Who doesn't love Top 10 lists? Here's a fresh one: Sperry Van Ness Commercial Real Estate Advisors' hot-off-the-presses retail edition of its Top 10 Markets to Watch report. Each of these markets, almost exclusively in the South and Far West, is poised to heat up with population and economic growth, new development, investment activity, or some combination. Here's a by-the-numbers synopsis.

  1. Los Angeles: As population increases another 100,000 people and 80,000 new jobs are added this year, retail vacancy will drop to 3.6 percent and rents will average $27.95 per square foot. Downtown L.A. and the San Gabriel Valley offer opportunities for the most growth.

  2. Orlando: Population and job growth is forecast to increase 2.8 percent and 4.4 percent, respectively, thanks to in-migrants' attraction to the climate and the state income tax (there is none). With 1.4 million square feet in new completions representing a 20 percent decrease over last year, and projected retail sales growth at 5 percent, vacancy will fall to 5.3 percent; $18.10 average rent. Good news for investors: Although prices have increased 40 percent since 2001, cap rates haven't compressed as quickly and are still above the national average.

  3. Puget Sound Region: The tech bust is over. Some 48,000 new jobs will be created this year. With vacancy dropping to 4.5 percent, rents will increase to $22.40. Institutional-level acquisitions will continue at a quick pace, meaning sellers of larger assets could have a banner year.

  4. West Palm Beach/Ft. Lauderdale: Population will increase by 30,000 residents; business owners will add 54,000 employees to their ranks; retail sales will grow by 4.8 percent. But retail developers are increasing new inventory by a mere 1.2 percent, thanks to a lack of developable land and growing community resistance. Vacancy will decrease as a result, but expect some in-fill and reurbanization projects to launch, too.

  5. San Diego: Just as sun-loving migrants are gravitating toward the San Diego lifestyle, so are retailers: Vacancy rates will fall to about 3 percent, and builders are set to complete 1.5 million square feet in new construction. This spells increasing price hikes and cap-rate compressions; buyers searching for income growth will turn their attention to the Far South County submarket, where average rents lag the region by 20 percent.

  6. Phoenix: Among the 71,000 new jobs to be created this year, 12,800 of them will be high-paid professional and business service positions that have a direct, positive impact on retail sales — to the tune of a 6.7-percent gain. Despite aggressive development, demand is high and retailers will absorb 3 million square feet.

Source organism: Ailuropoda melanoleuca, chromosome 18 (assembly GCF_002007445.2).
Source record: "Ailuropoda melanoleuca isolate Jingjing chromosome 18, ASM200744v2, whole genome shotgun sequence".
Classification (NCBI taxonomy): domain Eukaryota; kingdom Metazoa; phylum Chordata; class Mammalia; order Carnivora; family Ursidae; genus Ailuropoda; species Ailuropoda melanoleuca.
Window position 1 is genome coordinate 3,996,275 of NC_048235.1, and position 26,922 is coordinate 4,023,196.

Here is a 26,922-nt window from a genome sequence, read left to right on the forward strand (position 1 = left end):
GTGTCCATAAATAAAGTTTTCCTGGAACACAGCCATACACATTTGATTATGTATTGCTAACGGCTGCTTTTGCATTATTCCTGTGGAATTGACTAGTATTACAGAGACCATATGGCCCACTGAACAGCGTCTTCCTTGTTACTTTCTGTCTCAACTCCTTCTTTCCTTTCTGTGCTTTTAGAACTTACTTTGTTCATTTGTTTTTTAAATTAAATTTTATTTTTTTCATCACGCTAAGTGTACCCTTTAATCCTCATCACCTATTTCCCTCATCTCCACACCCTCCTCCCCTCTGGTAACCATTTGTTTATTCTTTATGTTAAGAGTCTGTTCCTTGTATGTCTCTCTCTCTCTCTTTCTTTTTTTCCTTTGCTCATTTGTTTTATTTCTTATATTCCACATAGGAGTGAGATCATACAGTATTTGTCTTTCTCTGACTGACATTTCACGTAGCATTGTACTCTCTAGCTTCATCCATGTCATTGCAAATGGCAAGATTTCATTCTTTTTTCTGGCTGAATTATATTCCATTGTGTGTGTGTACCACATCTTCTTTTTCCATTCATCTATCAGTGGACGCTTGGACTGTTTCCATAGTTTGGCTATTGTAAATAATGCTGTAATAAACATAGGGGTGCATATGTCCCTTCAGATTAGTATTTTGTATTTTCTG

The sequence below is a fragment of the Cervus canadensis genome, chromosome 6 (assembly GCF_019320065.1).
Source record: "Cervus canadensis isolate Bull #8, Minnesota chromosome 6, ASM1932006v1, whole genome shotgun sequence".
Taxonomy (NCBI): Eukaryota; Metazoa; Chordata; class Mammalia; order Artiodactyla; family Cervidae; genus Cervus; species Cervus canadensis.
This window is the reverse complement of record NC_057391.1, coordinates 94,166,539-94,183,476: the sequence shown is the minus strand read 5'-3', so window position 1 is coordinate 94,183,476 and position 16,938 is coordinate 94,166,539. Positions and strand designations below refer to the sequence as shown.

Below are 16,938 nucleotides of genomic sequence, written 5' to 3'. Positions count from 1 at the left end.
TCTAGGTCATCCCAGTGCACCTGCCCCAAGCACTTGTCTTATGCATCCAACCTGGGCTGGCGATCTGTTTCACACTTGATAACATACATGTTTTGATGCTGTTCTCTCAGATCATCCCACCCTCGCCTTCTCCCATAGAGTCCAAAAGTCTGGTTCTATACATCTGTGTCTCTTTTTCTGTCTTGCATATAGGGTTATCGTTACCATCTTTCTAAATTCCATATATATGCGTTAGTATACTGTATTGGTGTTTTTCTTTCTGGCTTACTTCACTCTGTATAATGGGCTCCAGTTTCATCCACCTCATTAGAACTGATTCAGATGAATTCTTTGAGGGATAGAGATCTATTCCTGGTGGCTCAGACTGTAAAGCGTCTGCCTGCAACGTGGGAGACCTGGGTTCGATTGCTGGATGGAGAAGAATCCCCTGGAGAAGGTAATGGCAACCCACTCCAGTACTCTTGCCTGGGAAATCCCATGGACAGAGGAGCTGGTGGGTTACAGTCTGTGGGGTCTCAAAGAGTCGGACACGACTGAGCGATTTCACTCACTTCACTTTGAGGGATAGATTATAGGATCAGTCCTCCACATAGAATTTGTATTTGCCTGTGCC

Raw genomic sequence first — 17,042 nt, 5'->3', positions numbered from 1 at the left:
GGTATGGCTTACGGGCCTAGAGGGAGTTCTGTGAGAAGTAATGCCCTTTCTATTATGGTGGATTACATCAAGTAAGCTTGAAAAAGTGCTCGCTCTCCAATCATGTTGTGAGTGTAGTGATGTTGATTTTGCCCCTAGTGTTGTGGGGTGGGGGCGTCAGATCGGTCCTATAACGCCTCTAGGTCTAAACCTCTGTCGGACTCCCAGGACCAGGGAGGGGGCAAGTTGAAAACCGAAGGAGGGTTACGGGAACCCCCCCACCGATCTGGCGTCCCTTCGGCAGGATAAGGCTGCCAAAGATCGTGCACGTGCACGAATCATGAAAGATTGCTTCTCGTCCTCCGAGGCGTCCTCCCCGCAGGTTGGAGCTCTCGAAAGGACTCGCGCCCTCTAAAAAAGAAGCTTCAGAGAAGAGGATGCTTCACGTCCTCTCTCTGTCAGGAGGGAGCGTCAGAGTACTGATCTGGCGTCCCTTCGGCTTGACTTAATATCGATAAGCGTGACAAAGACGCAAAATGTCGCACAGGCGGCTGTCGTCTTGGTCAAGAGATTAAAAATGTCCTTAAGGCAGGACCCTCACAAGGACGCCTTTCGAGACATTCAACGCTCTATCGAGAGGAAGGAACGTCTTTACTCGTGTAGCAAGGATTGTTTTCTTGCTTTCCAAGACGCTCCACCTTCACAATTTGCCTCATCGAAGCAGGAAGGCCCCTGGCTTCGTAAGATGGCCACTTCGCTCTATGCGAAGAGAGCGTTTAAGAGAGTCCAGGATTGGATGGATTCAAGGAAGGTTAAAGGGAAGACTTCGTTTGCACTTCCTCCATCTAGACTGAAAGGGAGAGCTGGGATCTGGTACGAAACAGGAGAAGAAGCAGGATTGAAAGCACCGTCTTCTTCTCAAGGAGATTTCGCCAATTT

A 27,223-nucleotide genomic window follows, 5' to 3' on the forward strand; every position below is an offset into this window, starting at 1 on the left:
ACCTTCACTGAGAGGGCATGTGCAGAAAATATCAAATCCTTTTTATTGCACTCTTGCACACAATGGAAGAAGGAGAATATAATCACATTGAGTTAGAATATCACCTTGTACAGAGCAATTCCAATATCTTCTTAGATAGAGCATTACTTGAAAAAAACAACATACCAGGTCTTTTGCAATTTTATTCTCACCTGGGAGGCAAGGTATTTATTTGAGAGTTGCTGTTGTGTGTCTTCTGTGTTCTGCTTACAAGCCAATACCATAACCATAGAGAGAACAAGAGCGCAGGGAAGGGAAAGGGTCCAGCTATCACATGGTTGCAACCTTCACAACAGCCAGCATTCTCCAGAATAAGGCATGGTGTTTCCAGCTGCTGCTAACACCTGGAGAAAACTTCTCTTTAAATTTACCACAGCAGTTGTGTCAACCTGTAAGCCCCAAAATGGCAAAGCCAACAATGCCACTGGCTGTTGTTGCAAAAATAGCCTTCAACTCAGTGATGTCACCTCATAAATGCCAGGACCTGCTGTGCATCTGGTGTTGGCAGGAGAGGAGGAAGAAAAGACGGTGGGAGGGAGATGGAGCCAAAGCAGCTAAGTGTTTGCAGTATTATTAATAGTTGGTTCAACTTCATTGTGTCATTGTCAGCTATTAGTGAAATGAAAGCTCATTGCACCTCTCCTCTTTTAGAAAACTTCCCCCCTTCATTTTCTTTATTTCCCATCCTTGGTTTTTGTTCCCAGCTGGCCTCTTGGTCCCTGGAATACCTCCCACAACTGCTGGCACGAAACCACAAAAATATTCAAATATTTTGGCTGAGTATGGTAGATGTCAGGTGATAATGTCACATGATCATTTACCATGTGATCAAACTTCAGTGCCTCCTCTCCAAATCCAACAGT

7. San Francisco/Oakland: The area is bouncing back from the dot-com bomb, and once again job growth is focusing on technology and biotech. Vacancy rates will fall below 5 percent in San Francisco, where developable land is scarce, and 6.5 percent in Oakland.

  8. Austin: With local median income at $52,170 and 31,500 new jobs to be created this year, it's no wonder that developers are delivering 2.8 million square feet. Much of this space, though, is pre-leased and filled by net-lease tenants, meaning that vacancy will only drop slightly, to 7.2 percent. Tenant income will equalize climbing prices and compressing cap rates, though there is significant opportunity in properties where rents are below market level.

  9. Denver: With a median income of $60,000, steady job and population growth, and median age of 32.3, Denver is poised for a 7.2-percent increase in retail sales. And yet the city's retail vacancy rate is a high 7.7 percent. Good demographic stats should improve fundamentals at retail properties, which will boost investment demand.

  10. San Jose: With job growth rebounding and retail sales projected to rise 4.6 percent, vacancy will fall to 3.8 percent and rents will reach $29.90. It could be the rebirth of the San Jose market, which lost 200,000 jobs after the Internet bubble burst in 2001. New construction was limited to 500,000 square feet this year.